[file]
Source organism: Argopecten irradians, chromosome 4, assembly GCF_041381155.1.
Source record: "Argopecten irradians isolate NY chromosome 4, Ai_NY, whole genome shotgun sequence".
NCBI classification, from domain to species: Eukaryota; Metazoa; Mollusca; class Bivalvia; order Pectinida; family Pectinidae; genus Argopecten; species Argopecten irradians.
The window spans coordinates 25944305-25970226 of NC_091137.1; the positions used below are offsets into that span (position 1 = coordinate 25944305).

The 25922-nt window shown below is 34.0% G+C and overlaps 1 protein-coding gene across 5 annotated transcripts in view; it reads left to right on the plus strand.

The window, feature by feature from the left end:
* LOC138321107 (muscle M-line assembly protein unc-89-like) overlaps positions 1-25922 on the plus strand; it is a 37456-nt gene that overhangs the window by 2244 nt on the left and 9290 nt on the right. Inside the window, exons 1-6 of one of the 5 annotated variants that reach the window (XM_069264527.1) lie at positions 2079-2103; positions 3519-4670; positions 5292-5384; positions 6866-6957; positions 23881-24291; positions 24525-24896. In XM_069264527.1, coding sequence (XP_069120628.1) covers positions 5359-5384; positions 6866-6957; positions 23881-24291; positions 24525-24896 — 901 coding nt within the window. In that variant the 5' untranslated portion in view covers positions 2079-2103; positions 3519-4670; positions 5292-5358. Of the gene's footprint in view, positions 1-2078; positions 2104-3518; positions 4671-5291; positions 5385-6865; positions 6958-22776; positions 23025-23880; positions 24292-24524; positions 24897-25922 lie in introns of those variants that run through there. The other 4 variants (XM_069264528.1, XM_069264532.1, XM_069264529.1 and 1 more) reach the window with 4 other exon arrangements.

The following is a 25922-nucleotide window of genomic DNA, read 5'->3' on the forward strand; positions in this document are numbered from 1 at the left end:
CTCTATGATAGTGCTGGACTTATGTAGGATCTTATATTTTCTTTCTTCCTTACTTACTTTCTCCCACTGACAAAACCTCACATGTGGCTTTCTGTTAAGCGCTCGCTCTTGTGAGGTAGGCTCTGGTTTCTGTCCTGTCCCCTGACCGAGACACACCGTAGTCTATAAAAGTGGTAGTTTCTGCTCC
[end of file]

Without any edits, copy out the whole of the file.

Source organism: Argopecten irradians, chromosome 4, assembly GCF_041381155.1.
Source record: "Argopecten irradians isolate NY chromosome 4, Ai_NY, whole genome shotgun sequence".
NCBI classification, from domain to species: Eukaryota; Metazoa; Mollusca; class Bivalvia; order Pectinida; family Pectinidae; genus Argopecten; species Argopecten irradians.
The window spans coordinates 25944305-25970226 of NC_091137.1; the positions used below are offsets into that span (position 1 = coordinate 25944305).

The 25922-nt window shown below is 34.0% G+C and overlaps 1 protein-coding gene across 5 annotated transcripts in view; it reads left to right on the plus strand.

The window, feature by feature from the left end:
* LOC138321107 (muscle M-line assembly protein unc-89-like) overlaps positions 1-25922 on the plus strand; it is a 37456-nt gene that overhangs the window by 2244 nt on the left and 9290 nt on the right. Inside the window, exons 1-6 of one of the 5 annotated variants that reach the window (XM_069264527.1) lie at positions 2079-2103; positions 3519-4670; positions 5292-5384; positions 6866-6957; positions 23881-24291; positions 24525-24896. In XM_069264527.1, coding sequence (XP_069120628.1) covers positions 5359-5384; positions 6866-6957; positions 23881-24291; positions 24525-24896 — 901 coding nt within the window. In that variant the 5' untranslated portion in view covers positions 2079-2103; positions 3519-4670; positions 5292-5358. Of the gene's footprint in view, positions 1-2078; positions 2104-3518; positions 4671-5291; positions 5385-6865; positions 6958-22776; positions 23025-23880; positions 24292-24524; positions 24897-25922 lie in introns of those variants that run through there. The other 4 variants (XM_069264528.1, XM_069264532.1, XM_069264529.1 and 1 more) reach the window with 4 other exon arrangements.

The following is a 25922-nucleotide window of genomic DNA, read 5'->3' on the forward strand; positions in this document are numbered from 1 at the left end:
CTCTATGATAGTGCTGGACTTATGTAGGATCTTATATTTTCTTTCTTCCTTACTTACTTTCTCCCACTGACAAAACCTCACATGTGGCTTTCTGTTAAGCGCTCGCTCTTGTGAGGTAGGCTCTGGTTTCTGTCCTGTCCCCTGACCGAGACACACCGTAGTCTATAAAAGTGGTAGTTTCTGCTCC